36″x48″ oil on canvas– $4200– This is a painting from an upper fork of Cold Springs Canyon that you cross before you make the final switchbacks up to the power line road on the way to Montecito Peak. It looks almost unrecognizable to what it did five years ago before fire and flood ripped through the area, but it is still stunningly beautiful to me. I titled it Regeneration because I am struck by the natural resiliency of this area and how quickly it has healed itself. Nature and people have a remarkable ability to adapt and that gives me optimism as we face challenging years ahead in response to our changing climate.
I would love to see you this weekend at my Open Studio event which is part of the Santa Barbara Studio Artists tour. You can come to my studio for free and if any of you are interested in going on the whole tour, I will have maps and tickets available. I will be there from 11-5 Saturday and Sunday and 11-2 Monday. I am offering free 6×8″ oil paintings or gouache paintings for anyone who buys a painting of $600 or more. It is mostly outdoors and I have a small airy studio so it is a COVID friendly event. 1128 Via Regina… all welcome– see you there!
All paintings are 9×12″ oil on panel– Here are a few of the places I’ve been setting up the easel lately. Whether I’m on the fragrant path in the eucalyptus grove, on the cliffs looking at the precarious and fun hanging college apartments in Isla Vista or painting the gardens at San Ysidro Ranch, the light is always the main subject of a painting. I continue to grow more and more fascinated with the quality and colors of light and the visual and emotional effects they have on a scene.
These paintings are from the UC Reserve on the west end of Santa Cruz Island. Going to the islands is like going back in time 150 years and seeing what the California coastline looked like before development. The tide pools were full of diversity and life and we got to see the shenanigans of a few Channel Island Foxes and Scrub Jays.
The variety of colors and textures of the rock formations that make up the band of islands make me wish I’d taken geology classes when I was in school. Dry coriopsis flowers dot the hillsides— I’d love to see the blooms in early spring!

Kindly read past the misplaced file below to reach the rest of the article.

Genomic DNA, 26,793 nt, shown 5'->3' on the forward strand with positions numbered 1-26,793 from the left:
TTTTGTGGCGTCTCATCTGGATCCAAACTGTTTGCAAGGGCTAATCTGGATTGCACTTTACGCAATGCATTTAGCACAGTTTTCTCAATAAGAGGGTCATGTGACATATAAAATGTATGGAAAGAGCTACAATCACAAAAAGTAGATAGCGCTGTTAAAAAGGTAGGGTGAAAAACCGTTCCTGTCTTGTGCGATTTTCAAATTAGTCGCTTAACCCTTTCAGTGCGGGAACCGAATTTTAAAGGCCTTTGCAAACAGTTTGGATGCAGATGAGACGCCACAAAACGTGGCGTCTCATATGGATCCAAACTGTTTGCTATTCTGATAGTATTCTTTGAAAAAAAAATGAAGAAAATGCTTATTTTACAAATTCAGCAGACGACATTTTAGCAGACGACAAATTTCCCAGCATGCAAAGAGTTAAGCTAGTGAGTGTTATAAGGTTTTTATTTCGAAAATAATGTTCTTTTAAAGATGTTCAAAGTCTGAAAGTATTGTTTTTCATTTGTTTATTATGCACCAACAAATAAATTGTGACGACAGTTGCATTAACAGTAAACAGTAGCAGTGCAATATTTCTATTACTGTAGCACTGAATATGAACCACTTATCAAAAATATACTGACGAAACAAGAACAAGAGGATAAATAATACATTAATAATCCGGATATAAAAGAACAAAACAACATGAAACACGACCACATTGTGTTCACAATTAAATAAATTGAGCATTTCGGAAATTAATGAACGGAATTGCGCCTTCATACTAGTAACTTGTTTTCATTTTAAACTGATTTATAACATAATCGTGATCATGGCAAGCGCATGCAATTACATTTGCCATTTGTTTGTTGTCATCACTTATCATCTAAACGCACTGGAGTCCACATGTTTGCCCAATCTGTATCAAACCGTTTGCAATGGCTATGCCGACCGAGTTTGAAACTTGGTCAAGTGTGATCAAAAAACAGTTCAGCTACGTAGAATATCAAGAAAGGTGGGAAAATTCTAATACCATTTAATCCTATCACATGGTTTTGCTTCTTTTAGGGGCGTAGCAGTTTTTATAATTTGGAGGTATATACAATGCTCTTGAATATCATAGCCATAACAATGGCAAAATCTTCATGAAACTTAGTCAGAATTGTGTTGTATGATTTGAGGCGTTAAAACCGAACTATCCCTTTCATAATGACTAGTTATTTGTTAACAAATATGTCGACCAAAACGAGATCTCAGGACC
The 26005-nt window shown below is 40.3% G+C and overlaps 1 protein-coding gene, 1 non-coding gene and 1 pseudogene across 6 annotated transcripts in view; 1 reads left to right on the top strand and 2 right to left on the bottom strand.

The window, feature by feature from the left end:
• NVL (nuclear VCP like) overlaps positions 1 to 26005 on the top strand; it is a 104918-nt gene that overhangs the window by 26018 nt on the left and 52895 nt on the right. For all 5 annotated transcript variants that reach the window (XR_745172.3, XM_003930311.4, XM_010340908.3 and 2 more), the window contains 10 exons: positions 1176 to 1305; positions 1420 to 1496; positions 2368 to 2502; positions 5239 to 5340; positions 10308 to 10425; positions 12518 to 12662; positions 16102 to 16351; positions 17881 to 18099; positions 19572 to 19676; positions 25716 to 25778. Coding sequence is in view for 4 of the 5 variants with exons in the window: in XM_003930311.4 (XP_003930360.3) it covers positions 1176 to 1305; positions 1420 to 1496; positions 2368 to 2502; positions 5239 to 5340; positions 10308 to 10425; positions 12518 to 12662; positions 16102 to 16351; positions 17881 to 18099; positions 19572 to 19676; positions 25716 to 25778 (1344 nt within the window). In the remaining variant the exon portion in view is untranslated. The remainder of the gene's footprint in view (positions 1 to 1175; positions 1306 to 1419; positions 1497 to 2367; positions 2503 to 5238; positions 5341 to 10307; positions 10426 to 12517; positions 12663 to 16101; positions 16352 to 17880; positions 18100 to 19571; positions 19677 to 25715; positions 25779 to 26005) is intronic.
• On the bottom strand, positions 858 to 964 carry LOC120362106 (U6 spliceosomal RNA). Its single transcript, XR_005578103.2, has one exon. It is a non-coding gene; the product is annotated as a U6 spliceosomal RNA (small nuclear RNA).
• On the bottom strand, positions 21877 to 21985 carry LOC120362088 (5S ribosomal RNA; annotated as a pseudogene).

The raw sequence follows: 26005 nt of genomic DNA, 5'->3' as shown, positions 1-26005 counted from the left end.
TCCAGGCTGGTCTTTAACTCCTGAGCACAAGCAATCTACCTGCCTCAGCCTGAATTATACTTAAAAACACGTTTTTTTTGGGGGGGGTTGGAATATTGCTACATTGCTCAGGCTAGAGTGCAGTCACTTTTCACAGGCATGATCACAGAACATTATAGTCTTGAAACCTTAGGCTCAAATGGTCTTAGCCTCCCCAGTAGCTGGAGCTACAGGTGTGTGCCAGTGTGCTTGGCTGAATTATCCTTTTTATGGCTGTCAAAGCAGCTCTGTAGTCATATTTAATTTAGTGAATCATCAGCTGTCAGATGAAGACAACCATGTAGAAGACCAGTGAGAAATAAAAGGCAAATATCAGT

24×36″ oil on linen– I’ve heard people say that mountains breathe and what they mean was vividly clear to me camping below Banner Peak a couple of weeks ago. Sitting there painting it in gouache (you can see the sketch in my last post) there would be about five to ten minutes of stillness and warm sun. Then, from the direction of the peak I would hear the roar of cold air rushing down its sides… the bands of wind chop would spread across the lake and I’d grip my painting board as Banner’s roaring, icy exhale washed past me for a couple minutes. The rhythm repeated for most of the afternoon.
I was happy to see those glaciers, though shrinking dramatically every year, are still holding on and feeding the San Joaquin river below.
This was a beautiful hike, making paintings between hiking passes, swimming in lakes and eating cereal in epic breakfast locations. I’m working on a large oil painting based on this gouache backpacking painting of Garnet Lake and Banner Peak. There is so much richness and beauty out there…. does anybody know what bird has the most melodic song in the Sierras with a series of sad notes followed by metallic trills? It’s song enchanted me several times but I could never lay eyes on it.
I’ll be having an open studio show on Labor Day weekend if you’d like to see these and other recent paintings in person.
There is a place in Mammoth that is really special to my family and growing up in Tahoe, I’ve always wondered what it would be like to walk there. A couple weeks ago I finally connected those dots, leaving a 180 mile trail from my parents’ backyard to our favorite camping spot. I was hiking long days, but still managed to make a gouache painting each day. I had fun crossing paths with the main bubble of northbound PCT hikers floating on the trail on their way up to Canada… one of these days I want to hike and paint that whole journey!
I’m doing a painting demo at the Wilding Museum in Solvang this Sunday from 11-2. I’ll be showing how to develop a painting from a sketch using oils. Come on by and chat for a bit!
When Lauren and I were first dating I asked her what would be the ultimate painting that I could make for her. She said she’d love the view when you are laying on your back looking up into a tree watching the ways the light filters through the stained-glass leaves and the layers of depth. Wow, I thought, that’s a tough one… I’ve been trying ever since and I’m getting closer to the vision. Only in her mind it is a Sycamore Tree and this is an oak, so I’ll keep dancing around this theme.
I thought it would be fun to create a kaleidoscopic image from this painting… would make a good Grateful Dead album cover wouldn’t it?
The first morning sunbeams, filtered through the Coast Live Oak canopy, illuminate one of the many secret deeper pools up a local canyon. The salamanders and steelhead know these narrow, deep spots where they retreat amidst a shrinking world of water through the dry season. How grateful they must be when the rains bring new life, space and flow to the canyon.
This is the season when the dried straw on the bluffs has lost its green and instead has that golden glow when the sun gets low in the sky. I painted here at dawn a couple months ago and it was such a different palette, with mustard flowers and tall green grasses.